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Old 12-28-2002, 10:49 AM   #1
Jeff Fuchs Jeff Fuchs is offline
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Daniel Greene's videos




This forum looked like the best place to ask this.

Can anyone give me an opinion on Daniel Greene's videos? I'm looking into buying the portrait drawing video, but I don't know what to expect, since I haven't seen any of his other ones.

I've only seen a few art instruction videos (they're expensive, so I've never bought one). Some were good. There was one video that claimed to be about portrait painting, but was actually about painting a "plausible head", not capturing a likeness. I would have been very upset if I had paid $75 for it (an art supply house had it for rent).

Daniel Greene is known as a teacher, and the finished works that, presumably, were painted on camera are very high quality. I'm guessing it's worth the investment.

I'm looking at the one on drawing a portrait. I think it's his latest. I tried to borrow a copy through the inter-library loan system, but no luck.

Any reviews?
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Old 01-14-2003, 04:33 AM   #2
Steven Sweeney Steven Sweeney is offline
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To reiterate what has been said elsewhere but should go here as well, all of Greene's productions are excellent. The portrait drawing video of course will have the greatest depth on that subject, but the pastel and oil videos also contain the basic drawing information and theory discussed in the drawing video.

Greene said in his workshop that he doesn't worry all that much about "likeness", that getting a likeness was actually not all that difficult. There is lots of work to do before you start worrying about getting a likeness, and his videos take you through it.

Curiously, there's no website that I know of to get information directly from him. Contact him at Studio Hill Farm, Route 116, North Salem, NY 10560. Various distributors such as www.art-video.com carry his tapes.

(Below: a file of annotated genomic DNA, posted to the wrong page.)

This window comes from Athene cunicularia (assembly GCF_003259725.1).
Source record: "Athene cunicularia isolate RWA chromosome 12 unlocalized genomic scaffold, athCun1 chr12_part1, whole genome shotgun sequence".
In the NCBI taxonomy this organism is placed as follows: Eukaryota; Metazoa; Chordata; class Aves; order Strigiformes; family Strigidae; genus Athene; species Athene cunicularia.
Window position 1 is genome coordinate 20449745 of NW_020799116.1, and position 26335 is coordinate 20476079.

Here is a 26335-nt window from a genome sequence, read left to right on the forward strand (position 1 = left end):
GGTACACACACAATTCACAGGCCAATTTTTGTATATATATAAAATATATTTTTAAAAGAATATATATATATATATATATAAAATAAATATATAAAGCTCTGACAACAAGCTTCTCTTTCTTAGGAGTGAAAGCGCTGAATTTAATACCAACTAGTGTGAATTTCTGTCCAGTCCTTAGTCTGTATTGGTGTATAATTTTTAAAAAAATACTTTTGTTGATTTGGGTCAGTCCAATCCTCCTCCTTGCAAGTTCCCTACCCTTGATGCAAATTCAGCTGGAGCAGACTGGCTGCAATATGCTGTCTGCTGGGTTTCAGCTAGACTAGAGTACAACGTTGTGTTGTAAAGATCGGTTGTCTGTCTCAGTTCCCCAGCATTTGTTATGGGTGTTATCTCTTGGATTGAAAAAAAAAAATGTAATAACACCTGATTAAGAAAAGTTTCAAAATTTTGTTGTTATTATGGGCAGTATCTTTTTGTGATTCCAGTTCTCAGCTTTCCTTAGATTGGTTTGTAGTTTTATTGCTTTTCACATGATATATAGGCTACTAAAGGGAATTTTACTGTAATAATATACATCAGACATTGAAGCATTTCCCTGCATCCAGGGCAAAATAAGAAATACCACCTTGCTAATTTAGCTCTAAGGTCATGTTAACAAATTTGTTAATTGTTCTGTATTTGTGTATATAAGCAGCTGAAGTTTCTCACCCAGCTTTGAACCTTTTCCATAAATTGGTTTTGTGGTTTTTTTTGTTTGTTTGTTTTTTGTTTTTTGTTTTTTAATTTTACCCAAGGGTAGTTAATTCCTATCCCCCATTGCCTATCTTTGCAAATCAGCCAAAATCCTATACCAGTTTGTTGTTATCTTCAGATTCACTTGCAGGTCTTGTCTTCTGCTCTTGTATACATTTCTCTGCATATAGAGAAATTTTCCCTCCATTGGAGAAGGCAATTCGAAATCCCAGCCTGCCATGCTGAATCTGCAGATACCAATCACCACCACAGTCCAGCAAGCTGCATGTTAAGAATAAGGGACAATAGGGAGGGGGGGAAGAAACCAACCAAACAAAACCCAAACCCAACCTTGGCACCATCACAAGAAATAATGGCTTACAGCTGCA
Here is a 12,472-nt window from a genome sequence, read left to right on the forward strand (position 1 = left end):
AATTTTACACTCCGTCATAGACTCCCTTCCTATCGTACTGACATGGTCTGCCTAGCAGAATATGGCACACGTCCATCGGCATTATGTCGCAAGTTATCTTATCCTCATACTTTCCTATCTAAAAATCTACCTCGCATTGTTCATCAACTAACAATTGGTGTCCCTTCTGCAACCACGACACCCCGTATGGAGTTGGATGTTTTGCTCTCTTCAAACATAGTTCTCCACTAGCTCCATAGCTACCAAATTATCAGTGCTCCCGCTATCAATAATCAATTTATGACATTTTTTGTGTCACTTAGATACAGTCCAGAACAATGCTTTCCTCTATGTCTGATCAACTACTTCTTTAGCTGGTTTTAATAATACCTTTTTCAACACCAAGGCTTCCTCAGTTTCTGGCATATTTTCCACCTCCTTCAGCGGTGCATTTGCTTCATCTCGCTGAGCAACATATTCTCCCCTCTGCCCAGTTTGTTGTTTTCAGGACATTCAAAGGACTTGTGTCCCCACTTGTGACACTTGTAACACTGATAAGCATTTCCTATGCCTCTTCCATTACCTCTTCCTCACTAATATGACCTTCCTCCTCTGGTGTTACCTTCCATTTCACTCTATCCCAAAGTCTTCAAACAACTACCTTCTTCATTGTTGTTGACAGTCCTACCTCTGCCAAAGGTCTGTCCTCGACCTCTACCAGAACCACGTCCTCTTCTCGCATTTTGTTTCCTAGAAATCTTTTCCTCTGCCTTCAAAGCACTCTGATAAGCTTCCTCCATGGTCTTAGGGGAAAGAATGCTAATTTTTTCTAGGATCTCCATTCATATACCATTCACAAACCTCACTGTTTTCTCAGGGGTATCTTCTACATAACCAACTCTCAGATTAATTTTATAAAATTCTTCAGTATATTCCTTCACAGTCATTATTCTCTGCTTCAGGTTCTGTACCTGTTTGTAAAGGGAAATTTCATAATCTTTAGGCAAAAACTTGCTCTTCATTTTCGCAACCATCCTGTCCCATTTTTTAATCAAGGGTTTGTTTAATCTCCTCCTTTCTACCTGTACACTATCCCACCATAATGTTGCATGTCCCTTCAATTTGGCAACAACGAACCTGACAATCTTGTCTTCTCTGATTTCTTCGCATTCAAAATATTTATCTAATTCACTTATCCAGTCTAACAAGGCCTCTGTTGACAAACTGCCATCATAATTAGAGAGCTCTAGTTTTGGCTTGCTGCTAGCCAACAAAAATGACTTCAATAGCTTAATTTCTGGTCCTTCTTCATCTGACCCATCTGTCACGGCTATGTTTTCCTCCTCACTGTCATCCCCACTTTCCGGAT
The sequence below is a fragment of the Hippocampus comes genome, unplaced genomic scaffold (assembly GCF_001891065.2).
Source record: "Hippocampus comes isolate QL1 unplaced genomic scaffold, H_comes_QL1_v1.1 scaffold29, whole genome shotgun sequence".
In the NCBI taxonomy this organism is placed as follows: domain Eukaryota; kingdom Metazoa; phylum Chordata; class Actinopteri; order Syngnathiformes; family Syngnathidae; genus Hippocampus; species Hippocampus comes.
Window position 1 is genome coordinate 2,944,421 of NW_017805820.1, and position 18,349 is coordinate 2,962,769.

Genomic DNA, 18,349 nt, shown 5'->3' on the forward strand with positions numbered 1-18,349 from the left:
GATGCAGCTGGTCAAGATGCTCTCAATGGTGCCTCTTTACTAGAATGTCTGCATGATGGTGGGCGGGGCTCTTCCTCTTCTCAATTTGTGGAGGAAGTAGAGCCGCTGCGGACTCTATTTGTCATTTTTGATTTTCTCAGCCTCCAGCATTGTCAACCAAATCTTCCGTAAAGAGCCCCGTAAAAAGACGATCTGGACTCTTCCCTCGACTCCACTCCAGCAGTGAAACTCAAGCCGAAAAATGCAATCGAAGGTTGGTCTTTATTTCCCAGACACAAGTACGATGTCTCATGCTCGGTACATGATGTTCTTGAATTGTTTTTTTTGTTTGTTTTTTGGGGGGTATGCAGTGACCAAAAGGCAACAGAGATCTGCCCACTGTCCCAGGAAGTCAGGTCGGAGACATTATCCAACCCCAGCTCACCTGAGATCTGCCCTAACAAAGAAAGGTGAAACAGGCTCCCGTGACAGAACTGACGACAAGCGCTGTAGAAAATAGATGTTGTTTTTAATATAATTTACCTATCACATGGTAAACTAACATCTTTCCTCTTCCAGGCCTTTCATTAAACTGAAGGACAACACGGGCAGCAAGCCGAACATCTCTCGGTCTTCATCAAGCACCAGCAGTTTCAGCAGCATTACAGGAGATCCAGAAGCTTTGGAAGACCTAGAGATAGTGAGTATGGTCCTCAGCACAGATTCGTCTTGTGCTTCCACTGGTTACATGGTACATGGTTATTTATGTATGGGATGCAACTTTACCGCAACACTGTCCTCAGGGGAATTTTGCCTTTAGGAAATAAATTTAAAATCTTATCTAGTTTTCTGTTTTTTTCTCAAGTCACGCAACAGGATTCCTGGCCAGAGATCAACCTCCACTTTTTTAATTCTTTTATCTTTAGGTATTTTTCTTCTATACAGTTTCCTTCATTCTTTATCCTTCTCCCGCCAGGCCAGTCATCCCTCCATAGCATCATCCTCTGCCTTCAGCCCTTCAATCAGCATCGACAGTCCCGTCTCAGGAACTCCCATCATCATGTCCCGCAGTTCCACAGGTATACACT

Some of the best return on your dollar anywhere for this kind of instruction.
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Old 01-14-2003, 06:07 PM   #3
Jeff Fuchs Jeff Fuchs is offline
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Thanks, Steven. I ordered it today
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Old 01-17-2003, 11:12 PM   #4
Jeff Fuchs Jeff Fuchs is offline
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Wow! Art-videos.com is fast! The video arrived today. I just ordered it Monday, and didn't specify priority postage.

I've watched most of it, but my wife ran me off to watch her program (noting that I'm going to be able to watch the video any time I want).

Greene gave lots of valuable pointers on placement and measuring of facial features. I think I'll benefit quite a bit from this. I was a little disappointed that it didn't show him completing a drawing, as I'm curious about how he handles materials, and achieves subtle features, but there's plenty of valuable information packed into an hour and a half video.

Hope to watch the last bit tomorrow (probably just a few minutes left).

Practice, practice, practice.
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Old 01-17-2003, 11:54 PM   #5
Steven Sweeney Steven Sweeney is offline
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Jeff,

You'll not often see a highly-resolved finish in an instructional video, unless there's a lot of time-lapse skipping, which I find more annoying than having the demo end "too early".

I believe you cited in another thread a website drawing tutorial, which I scanned at the time and saw that the instructor wrote disparagingly of presumptive proportions and archetypical landmarks and forms. Now, thankfully, you've seen a different perspective, and you'll have to decide for yourself which is the more useful approach. As you will have heard Daniel Greene say, he calls the measurements "presumptions" because it's where he begins, just to begin somewhere. The instant he notices that the subject before him differs from those presumptions, he modifies his drawing. (This is the element that detractors have to omit from their reviews of his procedure.) Unless one is weaving artwork from the whole cloth of imagination, representational work is, first and finally, a matter of a series of comparisons of what you see "in nature" (which, yes, may mean trees and frogs, but I mean it to signify whatever object in real life that you're attempting to portray) to what you have on your easel or drawing board, and making corrections.

In Greene's pastel video, you'll see the same attention to drawing, and you'll see that once he's finished his first go round, he goes back in and restates and redraws, because he knows corrections are in order. And he continues to correct as needed, all the way to the end.

You've indicated a couple of times on the Forum your desire to get drawings done quickly. That's fine for scribble drawings (one of my all-time favorite exercises, and almost never mentioned by anyone), gesture drawings, and rapid life studies for which the model will become quickly unavailable. I've found that I can do a very nice 12" x 9" figure drawing in high key graphite in six hours -- and no less. That's not a "rule", it's my personal limitation. I'd rather have nine hours. (Think about that, though. I'm only asking for one workday to complete a fine piece of artwork. What's the value in asking for less?) The same figure in, say charcoal in a 30" x 24" format, and a high degree of finish in both figure and background will probably require at least 80 hours. More in pastel, even more in oil. Maybe I'll never get rich at that pace, but I won't have stuff out there that embarrasses me.